It’s amazing. Nearly impossible to believe it has been 50 years since Stonewall. Fifty years since a seemingly unconnected group of smaller events connected and culminated in one riotous rise up and kick ass night—a night in which the LGBTQ community took to the streets, fought back, and demanded our basic rights, beginning with the right to exist.
So long ago, Peter Paul Montgomery Buttigieg wasn’t even born.
So while it may feel like only yesterday, it was so long ago and far away that we’ve raised an entire generation who think of Stonewall as “textbook history.”
And you know, this might be gratifying were it not for that maxim, “everything old is new again.”
The 60s were a time of rising up and demanding rights. In many ways, we were the last to this party. Civil Rights/Black Rights, Women’s Rights, and finally, Gay Rights.
It was 1954 when the civil rights movement began to kick up its heels; the year of Brown v. Board of Education, the year the United States Supreme Court made segregation illegal in public schools. It was 1955 when Rosa Parks refused to give up her seat on a bus.
It was May 1960 when the Food and Drug Administration approved the first oral contraceptive, aka “the Pill,” for sale as birth control in the US. In 1963, The Feminine Mystique by Betty Friedan was published, and in 1966, the National Organization for Women, NOW, was formed.
In 1965, Malcolm X was assassinated, while John Lewis, Hosea Williams, and the Reverend Dr. Martin Luther King, Jr., among many, took on the herculean feat of crossing the Edmund Pettis Bridge.
And 51 years ago, both these movements took a giant step forward as Shirley Chisolm became the first black woman elected to Congress, living her truth, “If they don’t give you a seat at the table, bring your own folding chair.”
And it was also 51 years ago when the movements were nearly felled; the voice of the Reverend Dr. Martin Luther King, Jr. silenced, as he was gunned down.
But in death, there was action.
For in death, the Rev. Dr. King’s voice rang as loud and true as ever.
And our voices, quiet, almost in the background, were learning to shout as we pulled up a gay rights chair and joined this chorus.
1961. Illinois repealed its sodomy law. Just Illinois. It would take another 10 years before Connecticut became the second state to do so.
1961, 1967. Two Black Cats, of the drinking establishment kind: Black Cat one was in San Francisco, where Josè Sarria, known for his drag renditions of opera, also became the first openly gay American to run for office, declaring, “United we stand, divided they arrest us one by one.” He also formed (1965) the International Imperial Court System, the second largest LGBTQ organization in the world, surpassed only by the Metropolitan Community Church.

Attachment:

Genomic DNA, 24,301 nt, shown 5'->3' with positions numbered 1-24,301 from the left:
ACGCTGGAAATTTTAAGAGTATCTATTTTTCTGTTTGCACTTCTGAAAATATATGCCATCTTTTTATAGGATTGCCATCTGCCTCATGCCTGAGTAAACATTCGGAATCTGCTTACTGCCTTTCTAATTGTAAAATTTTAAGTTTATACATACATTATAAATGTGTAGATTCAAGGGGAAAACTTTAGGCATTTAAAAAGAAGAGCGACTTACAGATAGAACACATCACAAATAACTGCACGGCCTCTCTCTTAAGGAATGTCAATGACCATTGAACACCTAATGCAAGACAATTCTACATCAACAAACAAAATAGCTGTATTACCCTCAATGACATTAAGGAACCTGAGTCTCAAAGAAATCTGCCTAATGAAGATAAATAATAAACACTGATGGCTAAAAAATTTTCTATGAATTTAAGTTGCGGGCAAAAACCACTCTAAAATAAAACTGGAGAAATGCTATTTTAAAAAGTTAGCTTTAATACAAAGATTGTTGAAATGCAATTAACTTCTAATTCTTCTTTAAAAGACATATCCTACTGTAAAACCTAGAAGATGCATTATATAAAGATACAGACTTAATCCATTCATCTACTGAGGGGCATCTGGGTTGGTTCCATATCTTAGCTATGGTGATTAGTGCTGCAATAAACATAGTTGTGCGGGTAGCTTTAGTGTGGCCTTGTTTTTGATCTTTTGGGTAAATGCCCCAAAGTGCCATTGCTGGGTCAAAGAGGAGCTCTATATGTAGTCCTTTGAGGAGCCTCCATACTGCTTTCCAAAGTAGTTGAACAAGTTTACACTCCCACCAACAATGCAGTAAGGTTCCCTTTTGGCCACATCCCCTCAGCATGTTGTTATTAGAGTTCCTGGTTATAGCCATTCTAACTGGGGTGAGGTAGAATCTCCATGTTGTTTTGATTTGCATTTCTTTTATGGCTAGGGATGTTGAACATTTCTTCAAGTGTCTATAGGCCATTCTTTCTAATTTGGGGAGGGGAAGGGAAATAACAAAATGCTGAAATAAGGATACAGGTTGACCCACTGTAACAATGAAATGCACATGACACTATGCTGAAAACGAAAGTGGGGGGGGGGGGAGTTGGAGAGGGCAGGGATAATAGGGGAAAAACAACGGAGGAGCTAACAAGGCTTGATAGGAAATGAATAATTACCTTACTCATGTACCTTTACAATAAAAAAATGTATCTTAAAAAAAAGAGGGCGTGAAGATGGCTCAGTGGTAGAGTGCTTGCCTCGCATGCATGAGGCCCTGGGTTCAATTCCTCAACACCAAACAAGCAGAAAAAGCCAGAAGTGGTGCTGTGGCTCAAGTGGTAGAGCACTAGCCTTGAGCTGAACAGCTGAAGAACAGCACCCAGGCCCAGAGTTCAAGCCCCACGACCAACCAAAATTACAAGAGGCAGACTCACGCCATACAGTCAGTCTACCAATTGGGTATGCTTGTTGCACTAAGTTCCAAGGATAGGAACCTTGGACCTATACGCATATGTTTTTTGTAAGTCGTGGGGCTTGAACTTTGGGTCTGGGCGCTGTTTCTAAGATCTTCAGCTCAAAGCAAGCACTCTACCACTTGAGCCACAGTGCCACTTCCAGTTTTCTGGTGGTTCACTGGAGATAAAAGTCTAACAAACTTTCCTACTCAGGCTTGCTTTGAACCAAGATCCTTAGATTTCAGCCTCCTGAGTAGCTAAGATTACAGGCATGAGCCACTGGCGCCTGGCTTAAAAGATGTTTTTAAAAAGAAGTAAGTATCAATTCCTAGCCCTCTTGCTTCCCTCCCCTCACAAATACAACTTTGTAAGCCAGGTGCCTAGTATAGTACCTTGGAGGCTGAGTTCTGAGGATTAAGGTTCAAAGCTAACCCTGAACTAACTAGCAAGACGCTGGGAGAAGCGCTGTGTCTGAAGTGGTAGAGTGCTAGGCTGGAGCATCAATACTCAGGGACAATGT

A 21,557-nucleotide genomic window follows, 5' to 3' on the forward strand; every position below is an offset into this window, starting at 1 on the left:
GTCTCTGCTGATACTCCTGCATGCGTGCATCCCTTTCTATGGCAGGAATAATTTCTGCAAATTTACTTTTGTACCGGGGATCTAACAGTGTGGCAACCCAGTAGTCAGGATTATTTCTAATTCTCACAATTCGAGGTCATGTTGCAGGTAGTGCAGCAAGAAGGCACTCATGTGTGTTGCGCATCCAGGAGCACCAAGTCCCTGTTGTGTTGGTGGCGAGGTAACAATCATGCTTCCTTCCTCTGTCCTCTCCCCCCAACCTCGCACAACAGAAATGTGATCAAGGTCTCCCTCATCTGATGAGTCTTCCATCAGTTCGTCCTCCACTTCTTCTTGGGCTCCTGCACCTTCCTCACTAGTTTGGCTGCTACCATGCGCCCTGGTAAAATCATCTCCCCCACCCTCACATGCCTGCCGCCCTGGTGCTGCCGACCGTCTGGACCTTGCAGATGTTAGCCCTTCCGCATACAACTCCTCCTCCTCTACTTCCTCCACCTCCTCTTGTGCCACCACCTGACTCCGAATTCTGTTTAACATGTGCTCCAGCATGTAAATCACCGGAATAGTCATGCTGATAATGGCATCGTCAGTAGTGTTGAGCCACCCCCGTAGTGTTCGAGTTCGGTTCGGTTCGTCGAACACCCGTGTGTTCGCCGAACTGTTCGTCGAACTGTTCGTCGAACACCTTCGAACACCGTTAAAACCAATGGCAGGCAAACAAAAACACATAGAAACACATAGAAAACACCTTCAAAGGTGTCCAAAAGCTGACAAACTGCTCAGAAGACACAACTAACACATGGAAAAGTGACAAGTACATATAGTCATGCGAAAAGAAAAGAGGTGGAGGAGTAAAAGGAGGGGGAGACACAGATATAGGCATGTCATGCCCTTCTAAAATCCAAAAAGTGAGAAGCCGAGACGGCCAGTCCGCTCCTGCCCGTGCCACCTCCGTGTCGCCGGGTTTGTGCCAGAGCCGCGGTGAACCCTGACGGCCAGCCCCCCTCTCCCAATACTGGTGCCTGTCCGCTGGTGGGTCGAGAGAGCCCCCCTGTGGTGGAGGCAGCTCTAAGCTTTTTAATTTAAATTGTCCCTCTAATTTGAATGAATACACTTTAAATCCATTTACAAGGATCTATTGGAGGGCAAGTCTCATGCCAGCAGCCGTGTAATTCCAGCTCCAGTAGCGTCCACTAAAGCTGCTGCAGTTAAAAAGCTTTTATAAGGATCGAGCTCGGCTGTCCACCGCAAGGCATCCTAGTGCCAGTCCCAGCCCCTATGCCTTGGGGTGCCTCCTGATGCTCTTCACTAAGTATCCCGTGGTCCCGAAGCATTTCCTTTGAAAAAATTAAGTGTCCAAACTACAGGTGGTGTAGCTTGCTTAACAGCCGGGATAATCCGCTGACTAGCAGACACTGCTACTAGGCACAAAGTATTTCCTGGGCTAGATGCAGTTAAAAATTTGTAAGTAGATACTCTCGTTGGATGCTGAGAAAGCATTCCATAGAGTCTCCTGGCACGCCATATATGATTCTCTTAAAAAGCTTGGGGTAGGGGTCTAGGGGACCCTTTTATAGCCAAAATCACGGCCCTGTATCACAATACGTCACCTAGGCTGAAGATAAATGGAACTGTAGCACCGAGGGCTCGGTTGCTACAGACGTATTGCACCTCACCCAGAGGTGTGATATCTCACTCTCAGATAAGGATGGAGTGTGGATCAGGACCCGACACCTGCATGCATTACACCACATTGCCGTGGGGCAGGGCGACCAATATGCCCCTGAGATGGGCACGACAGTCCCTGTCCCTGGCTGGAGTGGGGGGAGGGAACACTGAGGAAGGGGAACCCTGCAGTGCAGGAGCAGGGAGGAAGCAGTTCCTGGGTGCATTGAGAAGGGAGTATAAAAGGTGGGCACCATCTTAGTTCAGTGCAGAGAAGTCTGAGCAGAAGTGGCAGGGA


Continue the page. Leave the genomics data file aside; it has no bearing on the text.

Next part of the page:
Two years before Stonewall, in Silver Lake, California, Black Cat two appeared, the Black Cat Tavern. When the patrons of this black cat experienced yet another police raid, they staged one of the first public demonstrations in support of gay rights.
From the Mattachine Society to the Daughters of Bilitis, two gay social organizations made the personal become political, and then Stonewall, crystalized our movement.
By 1969, everyone was in motion, voices ringing through the streets. Gay Liberation had Stonewall; Women’s Liberation had “Jane,” aka the Abortion Counseling Service of Women’s Liberation; radical feminists such as Redstockings were in NY and a Mother’s Day March on Washington by the NOW demanded “rights, not roses.”
And I give you this historic overview, rather than a sentimental look back at Stonewall, because somehow this liberating 50-year passage of time is facing its Waterloo. And that is terrifying.
The list is suddenly endless. Ferguson. Michael Brown. Hands up, don’t shoot. Charlottesville. Trans ban. Deadnaming. Muhlaysia Booker. Alabama abortion. Abortion doctors—99-year prison sentences. Brock Turner, six months. Only 4.6 rapists will serve jail or prison time out of every 1,000 sexual assaults, according to RAINN (Rape, Abuse, and Incest National Network). ERA fails. My body, my choice. Donald Trump and the US Justice Department arguing that anti-gay discrimination is legal, filing an amicus curiae (a friend-of-the-court brief), claiming the federal Civil Rights Act doesn’t protect gay and bisexual workers.
Mike Pence. Neil Gorsuch. Brett M. Kavanaugh. Judge Amy Coney Barrett. Religious Liberty Task Force.
And only 50 percent of eligible Americans, knowing the stakes, voted in the last election.
It’s all good and fine to go up on your social media feed and denounce the latest anti-any-of-the-above, but first, we must recognize that memes with our Facebook friends aren’t going to change this downward spiral’s direction.
But WE can. Are you registered to vote? If so, is every single one of your friends? If they have time for Facebook, they have time to register—make assuring they do your responsibility. We can get informed. AND MARCH!
STFU—show the F*$K up!
Let’s get our boots on the ground and our voices ringing through the streets.
Let’s honor Stonewall, not with another plaque, but by making their courage ours.
Silence, we know, equals death. ▼
Stefani Deoul is a television producer and author of the award-winning YA mystery series Sid Rubin Silicon Alley Adventures, with On a LARP and Zero Sum Game.